I am currently reading the classic, 1984, by George Orwell and it got me thinking about other dystopian works. I recently recalled watching Total Recall (the original with Arnold), no pun intended, and couldn’t help but thinking just how recently a lot of dystopian works have been released, both literary and cinematic. In addition, it got me thinking about my favorite dystopian films and it is important to set the parameter as to what is considered a dystopian film. I consider a dystopian work as one that shows a society set in the future marked by a controlling, oppressive power that results in poverty, pollution, violence, or corruption.
Demolition Man , starring Sylvester Stallone and Wesley Snipes, was made in 1993 and centers around the Los Angeles area in the year 2032. Apparently after a massive earthquake in 2010, the city of Los Angeles and San Diego merged together to form San Angeles. San Angeles is a place where it seems as though all crime has been eliminated due to very strict laws outlawing basically anything that could be considered immoral or dangerous. The plot centers around a police officer, John Spartan (Stallone), and criminal, Phoenix (Snipes), who fight during the 1990’s. After an incident that kills several civilians, they both get cryogenically frozen and are later thawed in 2032 after their sentence ends. These two then must cope with the “utopian” future where any sort of vice is outlawed and everybody lives lives that seem to be eerily happy and content. However, it is later revealed that they are restricted of many things and this new future has created an underground society that lives much like life before all of the advancements. Spartan helps the San Angeles Police Department to catch Phoenix as the police department alone do not know how to deal with a criminal from the past, a seemingly alien world in comparison to their present. This movie beautifully shows the effects of what seems to be a utopia can actually be quite the opposite. The restrictions and laws passed in order to try and make the world a safer place end up putting the civilians in a place of ignorance, where they only know one way of life. I recommend this movie for fans of action movies.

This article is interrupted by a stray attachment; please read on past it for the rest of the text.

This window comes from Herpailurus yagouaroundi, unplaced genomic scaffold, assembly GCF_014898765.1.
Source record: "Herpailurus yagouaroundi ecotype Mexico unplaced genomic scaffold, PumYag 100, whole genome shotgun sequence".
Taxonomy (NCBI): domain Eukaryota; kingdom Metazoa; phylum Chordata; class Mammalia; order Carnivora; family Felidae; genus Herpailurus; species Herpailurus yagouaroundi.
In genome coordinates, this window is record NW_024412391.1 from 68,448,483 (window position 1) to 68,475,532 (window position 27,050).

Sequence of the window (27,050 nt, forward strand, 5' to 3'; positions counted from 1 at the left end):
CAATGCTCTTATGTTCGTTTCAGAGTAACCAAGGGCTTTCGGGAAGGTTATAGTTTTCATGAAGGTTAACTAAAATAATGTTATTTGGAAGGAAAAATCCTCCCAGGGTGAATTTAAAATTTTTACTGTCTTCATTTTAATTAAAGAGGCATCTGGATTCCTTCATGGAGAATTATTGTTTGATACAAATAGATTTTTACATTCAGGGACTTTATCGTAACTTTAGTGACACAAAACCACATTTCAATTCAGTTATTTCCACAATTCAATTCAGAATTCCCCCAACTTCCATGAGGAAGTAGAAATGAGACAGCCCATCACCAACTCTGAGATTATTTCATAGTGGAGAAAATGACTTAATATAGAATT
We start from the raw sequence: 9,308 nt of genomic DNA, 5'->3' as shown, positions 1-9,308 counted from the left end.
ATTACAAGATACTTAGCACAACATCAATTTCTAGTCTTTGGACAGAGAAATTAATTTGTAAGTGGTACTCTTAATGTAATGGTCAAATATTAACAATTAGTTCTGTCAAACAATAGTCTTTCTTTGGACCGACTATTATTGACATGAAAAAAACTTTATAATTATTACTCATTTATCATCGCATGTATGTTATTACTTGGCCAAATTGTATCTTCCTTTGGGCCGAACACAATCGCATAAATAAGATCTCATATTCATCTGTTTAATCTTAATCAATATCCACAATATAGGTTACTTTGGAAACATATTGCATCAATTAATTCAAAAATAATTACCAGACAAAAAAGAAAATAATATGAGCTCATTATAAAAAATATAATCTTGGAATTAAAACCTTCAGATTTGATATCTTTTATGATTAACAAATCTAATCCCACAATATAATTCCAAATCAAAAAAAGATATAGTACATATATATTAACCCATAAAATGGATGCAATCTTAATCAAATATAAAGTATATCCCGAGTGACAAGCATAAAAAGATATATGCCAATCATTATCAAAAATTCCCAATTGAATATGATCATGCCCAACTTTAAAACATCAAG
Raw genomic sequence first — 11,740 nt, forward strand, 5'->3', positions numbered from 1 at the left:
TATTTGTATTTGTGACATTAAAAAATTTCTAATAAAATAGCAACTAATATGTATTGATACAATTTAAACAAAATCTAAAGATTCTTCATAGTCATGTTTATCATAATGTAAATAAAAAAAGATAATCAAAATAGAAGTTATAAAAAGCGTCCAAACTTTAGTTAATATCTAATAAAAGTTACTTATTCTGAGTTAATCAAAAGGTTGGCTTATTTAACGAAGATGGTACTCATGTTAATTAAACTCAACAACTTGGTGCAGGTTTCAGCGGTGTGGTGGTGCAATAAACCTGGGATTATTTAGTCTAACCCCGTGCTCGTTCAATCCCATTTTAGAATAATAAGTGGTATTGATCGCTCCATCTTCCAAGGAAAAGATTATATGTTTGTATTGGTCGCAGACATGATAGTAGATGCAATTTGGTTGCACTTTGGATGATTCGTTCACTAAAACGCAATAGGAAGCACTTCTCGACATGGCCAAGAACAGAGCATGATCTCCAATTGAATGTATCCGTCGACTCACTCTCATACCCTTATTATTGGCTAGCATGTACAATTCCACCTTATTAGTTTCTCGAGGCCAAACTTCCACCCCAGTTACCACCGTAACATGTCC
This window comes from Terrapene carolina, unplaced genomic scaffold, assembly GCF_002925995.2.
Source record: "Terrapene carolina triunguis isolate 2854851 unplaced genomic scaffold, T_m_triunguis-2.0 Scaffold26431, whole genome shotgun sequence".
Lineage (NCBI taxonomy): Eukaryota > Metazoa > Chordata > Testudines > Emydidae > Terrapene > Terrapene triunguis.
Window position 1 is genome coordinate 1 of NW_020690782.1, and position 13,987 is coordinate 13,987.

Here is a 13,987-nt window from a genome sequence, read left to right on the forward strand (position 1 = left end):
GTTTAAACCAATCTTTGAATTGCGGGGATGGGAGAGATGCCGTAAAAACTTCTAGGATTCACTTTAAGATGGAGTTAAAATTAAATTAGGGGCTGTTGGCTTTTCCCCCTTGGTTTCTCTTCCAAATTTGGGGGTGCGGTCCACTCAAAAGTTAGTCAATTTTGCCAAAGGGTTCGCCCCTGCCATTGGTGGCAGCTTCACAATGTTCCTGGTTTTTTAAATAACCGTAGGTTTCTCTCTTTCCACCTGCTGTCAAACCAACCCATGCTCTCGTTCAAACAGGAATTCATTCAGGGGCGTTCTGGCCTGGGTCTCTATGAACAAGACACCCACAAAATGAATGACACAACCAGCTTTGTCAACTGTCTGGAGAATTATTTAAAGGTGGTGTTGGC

Minority Report, starring Tom Cruise, is set in the Washington DC area in the year 2052 and is directed by Steven Spielberg. The society is full of technological advancements and in fact the police department is able to detect crimes before they even happen, known as PreCrime. Tom Cruise’s character, John Anderton, is the Captain of this unit and he then becomes the victim of this very system one day. The Department of Justice tries to outlaw this PreCrime unit from going nationwide and then it is predicted that John will murder someone in 3 days. John tries to hide the case and flees because he believes that it is a set up from the Department of Justice. The PreCrime system is fueled by three psychics and it is explained that they all see different versions of the future but the one that is published for PreCrime is the version that is agreed on by two of the three. The “Minority Report” is the version of the future only seen by one of the psychics and these are usually ignored and thrown away. John kidnaps Agatha, one psychic that is more prone to seeing the Minority Report, and tries to hid from the massive manhunt trying to arrest him for a murder he hasn’t even committed yet. The rest of the movie follows this plot line and explores the idea of free will and determinism. This movie shows the flaws of a society that is too controlling and tries to streamline everything through technological advancements while exploring existential concepts. The idea of a future of being accused of something that is in the future is scary because then it implies that there is no free will in the world. This is an excellent movie and is highly recommended for sci-fi thriller movie fans.